It Takes a Village
Updated: Jun 21, 2018
What’s that old saying, ‘It takes a village to raise a child'. Well, the same could be said about raising a book and getting it out into the world!
It’s a good job there are three books coming out in the series, otherwise the acknowledgements might have taken up as many pages as the actual story!
I won’t go into the details of all those thank-yous here – they will come out in good time with the books.
But I did want to share a few extra things that have helped along the way, to show what an amazing village I am part of.
First off there are my two lovely boys. I came into my eldest’s room one Saturday morning to find the two of them tucked up in bed drawing. (Which given the alternative of shouting at each other is in itself worth celebrating!)
My eldest son had drawn the outline of a dragon and my younger son decided to fill in all the scales and colour it in. It was such a fabulous picture and the fact they had both been a part of creating it just made it even more special. The little dragon has become my personal dragon (Glint) and he now pops up all over the place. So thank you boys for giving me my dragon.
My super clever friend Vik at Maekandoo has even embroidered him onto a kindle rest for me.
I’ve also had him printed onto a bag for school visits.
And here he is on a stamp made by The English Stamp Company, to use at book signings.
And even more exciting, now Vik (Maekandoo) has brought Glint to life –
he proved a huge hit at my first ever festival workshop at Linton Bookfest!
I also have this wonderful felt dragon fruit to take to events made by another friend’s mum. We had great fun using it to hatch and introduce our dragons at the end of my workshop at Linton.
Each piece of felt for this fruit was lovingly hand made.
As you can see you have to have nerves of steel to work with felt – this is the size of the dragon fruit before shrinking!
Piccadilly Press created an amazing trailer for the book, but they needed some music. I mentioned that I had a friend who was a musician and thanks to Dan we now have a specially composed piece of ukulele music to go with the trailer.
And this is where being married to a sound engineer pays off - it was even mixed and had sound effects added by Ian.
There was also the serious learning curve I faced on how to design and set up a website – and here I need to give a huge thanks to our in-house (literally in our house) web designer. Having set up his own website and business several years ago, Ian definitely had the right brains to pick.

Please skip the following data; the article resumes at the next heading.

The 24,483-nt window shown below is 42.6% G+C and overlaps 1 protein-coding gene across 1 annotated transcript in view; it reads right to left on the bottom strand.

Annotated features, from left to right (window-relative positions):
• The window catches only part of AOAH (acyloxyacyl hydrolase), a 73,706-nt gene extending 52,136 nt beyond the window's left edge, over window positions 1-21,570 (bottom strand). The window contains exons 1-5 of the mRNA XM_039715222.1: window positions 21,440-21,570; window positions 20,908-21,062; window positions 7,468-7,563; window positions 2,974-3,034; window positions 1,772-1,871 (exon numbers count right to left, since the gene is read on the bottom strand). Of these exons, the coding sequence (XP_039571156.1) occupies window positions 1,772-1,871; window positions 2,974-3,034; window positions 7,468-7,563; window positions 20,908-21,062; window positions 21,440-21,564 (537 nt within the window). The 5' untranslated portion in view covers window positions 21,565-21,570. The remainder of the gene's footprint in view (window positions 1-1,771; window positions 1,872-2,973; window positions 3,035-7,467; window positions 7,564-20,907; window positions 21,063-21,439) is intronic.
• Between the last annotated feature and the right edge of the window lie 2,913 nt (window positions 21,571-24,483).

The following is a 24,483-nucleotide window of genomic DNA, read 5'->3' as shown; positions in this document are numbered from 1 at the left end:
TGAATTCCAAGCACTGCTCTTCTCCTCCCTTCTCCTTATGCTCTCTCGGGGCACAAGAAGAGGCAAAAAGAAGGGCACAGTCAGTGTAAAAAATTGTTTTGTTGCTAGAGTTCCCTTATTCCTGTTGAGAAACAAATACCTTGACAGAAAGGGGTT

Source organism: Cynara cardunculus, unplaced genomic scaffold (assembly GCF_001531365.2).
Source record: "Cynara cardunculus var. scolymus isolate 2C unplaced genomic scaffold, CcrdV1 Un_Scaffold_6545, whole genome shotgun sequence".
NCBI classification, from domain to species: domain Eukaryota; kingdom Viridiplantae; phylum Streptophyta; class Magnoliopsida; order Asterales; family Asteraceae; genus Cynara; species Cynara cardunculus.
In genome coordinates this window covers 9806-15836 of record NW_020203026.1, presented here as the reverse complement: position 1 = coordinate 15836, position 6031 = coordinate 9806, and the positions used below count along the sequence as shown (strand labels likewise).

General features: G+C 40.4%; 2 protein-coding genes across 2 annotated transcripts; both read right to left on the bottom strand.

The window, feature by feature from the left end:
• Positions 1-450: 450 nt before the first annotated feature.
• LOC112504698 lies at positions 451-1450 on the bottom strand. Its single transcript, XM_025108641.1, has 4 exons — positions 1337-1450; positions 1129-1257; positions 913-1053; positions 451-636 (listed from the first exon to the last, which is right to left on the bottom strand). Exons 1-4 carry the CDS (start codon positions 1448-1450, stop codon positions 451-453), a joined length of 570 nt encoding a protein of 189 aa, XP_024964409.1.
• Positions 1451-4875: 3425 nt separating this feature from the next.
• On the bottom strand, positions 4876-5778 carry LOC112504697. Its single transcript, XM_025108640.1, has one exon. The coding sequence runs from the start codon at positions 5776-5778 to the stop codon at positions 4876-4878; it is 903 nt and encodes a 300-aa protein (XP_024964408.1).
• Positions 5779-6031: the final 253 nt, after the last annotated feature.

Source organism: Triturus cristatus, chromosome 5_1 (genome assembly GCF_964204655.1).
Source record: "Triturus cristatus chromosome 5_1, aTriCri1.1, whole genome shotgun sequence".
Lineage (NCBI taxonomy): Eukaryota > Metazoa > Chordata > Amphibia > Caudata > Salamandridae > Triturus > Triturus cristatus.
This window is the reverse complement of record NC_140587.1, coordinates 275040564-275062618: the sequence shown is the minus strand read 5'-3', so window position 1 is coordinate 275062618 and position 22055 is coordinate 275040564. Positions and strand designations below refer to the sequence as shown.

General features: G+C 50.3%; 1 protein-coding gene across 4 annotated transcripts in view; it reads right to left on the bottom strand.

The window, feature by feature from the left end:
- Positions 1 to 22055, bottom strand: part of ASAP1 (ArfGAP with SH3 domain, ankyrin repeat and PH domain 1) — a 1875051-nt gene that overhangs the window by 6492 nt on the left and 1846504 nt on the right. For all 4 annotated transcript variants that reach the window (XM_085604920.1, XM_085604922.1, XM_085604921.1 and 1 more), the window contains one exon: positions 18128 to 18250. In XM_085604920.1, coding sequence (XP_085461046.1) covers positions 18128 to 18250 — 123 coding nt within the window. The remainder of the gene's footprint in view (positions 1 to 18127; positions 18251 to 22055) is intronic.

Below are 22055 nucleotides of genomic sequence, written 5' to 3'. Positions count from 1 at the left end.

And I also cashed in on all my teacher friends on and off line- offering countless cups of tea while discussing what works and doesn’t work in school visits and for teaching resources.
And of course there is the tribe of writers I’ve met on line and in person who share their experiences honestly and are so generous with their advice. Because they don’t mind sharing the downs as well as the ups, anyone following on behind can scribble notes!
And then came the launch.
Hey Dad, fancy making something for my launch event? With 40 years of panto scenery making and special effects under his belt I knew he’d be the man for the job. Here we have my very own dragon fruit tree complete with his own designed and hand sawn dragons for everyone to colour in and stick on!
And of course Nana stepped up with her jammy tarts to fuel everyone. I wonder where my inspiration for Tomas’ grandparents comes from…
There are so many things I hadn’t realized would be part of being a writer.
· getting more tech savvy in order to set up and maintain a website,
· learning how to market your book (and yourself),
· finding, organising and then running events,
· taking a good head shot,
· creating resources for schools,
· sourcing and/or making props,
· filming and editing videos
At first I have to admit it did feel quite overwhelming. But I also quite like that it has made me tackle so many new things. It’s also made me realize how many talented people I know and how generous they are with their support. So thank you and if I don’t mention you personally in the acknowledgements, please know your help has been HUGELY important – and appreciated!
My advice is look to your village, you’re going to need them!